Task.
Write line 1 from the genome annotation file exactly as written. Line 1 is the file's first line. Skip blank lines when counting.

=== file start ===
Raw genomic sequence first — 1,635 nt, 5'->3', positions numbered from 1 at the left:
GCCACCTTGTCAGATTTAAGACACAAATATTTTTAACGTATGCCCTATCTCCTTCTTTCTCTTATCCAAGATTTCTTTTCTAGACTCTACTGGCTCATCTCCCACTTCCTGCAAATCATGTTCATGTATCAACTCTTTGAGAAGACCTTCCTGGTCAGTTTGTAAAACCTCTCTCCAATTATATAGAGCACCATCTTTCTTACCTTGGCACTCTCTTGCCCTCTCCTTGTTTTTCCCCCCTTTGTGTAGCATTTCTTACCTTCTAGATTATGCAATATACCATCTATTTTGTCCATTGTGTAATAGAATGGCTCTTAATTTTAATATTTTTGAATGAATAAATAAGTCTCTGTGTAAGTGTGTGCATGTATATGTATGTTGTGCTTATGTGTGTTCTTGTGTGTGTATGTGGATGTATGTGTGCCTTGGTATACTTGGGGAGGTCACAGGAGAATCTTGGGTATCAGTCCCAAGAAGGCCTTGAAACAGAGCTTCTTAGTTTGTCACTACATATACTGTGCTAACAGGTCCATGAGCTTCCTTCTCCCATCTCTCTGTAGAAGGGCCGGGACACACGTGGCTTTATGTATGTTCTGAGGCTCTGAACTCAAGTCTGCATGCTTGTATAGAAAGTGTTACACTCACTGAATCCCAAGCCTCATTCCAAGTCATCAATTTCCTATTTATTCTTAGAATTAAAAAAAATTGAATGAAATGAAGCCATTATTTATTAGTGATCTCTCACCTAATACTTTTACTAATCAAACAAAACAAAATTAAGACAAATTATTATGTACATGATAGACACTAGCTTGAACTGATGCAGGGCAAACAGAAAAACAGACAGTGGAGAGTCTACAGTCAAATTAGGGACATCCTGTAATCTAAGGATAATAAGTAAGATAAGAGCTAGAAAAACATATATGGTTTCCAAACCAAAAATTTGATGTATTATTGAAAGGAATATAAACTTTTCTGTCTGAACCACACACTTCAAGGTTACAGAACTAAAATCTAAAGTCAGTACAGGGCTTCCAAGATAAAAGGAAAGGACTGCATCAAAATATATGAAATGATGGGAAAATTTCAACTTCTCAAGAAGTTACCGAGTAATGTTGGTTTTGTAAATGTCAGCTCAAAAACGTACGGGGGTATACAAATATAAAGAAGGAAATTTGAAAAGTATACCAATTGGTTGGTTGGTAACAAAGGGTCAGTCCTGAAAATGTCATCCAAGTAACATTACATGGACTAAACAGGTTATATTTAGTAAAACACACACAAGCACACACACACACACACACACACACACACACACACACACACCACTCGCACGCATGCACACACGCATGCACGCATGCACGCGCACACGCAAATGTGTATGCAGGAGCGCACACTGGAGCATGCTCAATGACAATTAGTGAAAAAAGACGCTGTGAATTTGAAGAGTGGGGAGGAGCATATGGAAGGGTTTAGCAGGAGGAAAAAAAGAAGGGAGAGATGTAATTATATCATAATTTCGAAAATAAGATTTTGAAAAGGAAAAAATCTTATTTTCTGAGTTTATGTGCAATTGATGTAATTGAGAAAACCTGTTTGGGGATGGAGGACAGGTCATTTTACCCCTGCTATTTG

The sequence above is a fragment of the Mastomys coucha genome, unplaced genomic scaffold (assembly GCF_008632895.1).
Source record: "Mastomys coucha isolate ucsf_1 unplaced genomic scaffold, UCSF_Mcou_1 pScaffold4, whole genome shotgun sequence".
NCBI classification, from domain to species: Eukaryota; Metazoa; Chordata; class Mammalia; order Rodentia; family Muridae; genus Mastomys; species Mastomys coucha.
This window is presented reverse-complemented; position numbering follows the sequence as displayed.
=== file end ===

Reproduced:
Raw genomic sequence first — 1,635 nt, 5'->3', positions numbered from 1 at the left: